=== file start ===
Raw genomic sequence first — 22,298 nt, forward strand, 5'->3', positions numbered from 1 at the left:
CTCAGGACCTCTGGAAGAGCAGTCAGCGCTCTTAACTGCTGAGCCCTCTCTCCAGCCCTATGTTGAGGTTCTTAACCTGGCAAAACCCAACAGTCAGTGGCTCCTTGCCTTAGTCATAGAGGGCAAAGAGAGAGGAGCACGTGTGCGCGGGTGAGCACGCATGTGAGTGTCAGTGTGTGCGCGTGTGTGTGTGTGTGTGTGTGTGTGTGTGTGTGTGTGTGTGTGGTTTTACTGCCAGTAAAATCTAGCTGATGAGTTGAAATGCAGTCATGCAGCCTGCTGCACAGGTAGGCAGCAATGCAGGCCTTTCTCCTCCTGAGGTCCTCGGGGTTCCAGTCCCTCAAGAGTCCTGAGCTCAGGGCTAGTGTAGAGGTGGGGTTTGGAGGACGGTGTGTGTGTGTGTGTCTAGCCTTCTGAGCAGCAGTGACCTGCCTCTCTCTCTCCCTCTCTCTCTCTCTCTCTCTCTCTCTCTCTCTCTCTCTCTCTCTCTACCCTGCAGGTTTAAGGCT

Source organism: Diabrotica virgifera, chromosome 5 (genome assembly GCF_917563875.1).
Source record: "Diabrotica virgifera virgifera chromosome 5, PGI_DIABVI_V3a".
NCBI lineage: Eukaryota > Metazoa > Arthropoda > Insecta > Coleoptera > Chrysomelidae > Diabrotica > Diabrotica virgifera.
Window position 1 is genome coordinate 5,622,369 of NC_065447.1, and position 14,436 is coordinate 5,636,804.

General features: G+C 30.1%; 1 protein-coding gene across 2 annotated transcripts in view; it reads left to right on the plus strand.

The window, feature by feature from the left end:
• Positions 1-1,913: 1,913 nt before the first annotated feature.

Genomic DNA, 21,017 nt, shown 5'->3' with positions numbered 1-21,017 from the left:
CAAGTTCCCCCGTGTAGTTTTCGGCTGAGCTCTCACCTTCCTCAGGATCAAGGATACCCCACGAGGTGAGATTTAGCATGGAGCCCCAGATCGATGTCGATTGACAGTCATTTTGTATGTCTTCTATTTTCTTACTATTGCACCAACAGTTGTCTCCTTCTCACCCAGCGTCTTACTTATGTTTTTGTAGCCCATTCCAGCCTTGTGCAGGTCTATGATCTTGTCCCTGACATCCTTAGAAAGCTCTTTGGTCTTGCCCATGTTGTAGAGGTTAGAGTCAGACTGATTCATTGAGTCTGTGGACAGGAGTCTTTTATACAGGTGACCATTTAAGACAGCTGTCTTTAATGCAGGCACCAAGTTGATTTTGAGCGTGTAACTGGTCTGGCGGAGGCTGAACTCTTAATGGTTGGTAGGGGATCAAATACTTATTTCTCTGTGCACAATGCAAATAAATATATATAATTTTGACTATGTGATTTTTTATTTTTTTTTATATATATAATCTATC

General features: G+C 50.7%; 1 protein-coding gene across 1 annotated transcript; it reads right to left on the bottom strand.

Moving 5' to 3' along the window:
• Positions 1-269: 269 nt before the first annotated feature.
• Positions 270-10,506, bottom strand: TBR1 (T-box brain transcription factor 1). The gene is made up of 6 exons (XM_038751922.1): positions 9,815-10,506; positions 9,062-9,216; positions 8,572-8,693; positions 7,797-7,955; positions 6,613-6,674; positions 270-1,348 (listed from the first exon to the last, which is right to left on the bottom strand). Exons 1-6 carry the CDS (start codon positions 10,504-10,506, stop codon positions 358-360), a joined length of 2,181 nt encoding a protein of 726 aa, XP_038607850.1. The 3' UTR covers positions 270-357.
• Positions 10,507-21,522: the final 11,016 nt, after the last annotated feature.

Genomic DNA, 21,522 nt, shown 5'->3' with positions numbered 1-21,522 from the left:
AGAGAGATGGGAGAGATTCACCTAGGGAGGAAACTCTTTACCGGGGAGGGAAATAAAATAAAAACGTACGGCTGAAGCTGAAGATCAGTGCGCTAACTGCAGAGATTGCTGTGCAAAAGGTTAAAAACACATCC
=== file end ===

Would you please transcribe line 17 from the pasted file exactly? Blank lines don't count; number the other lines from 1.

Genomic DNA, 21,522 nt, shown 5'->3' with positions numbered 1-21,522 from the left: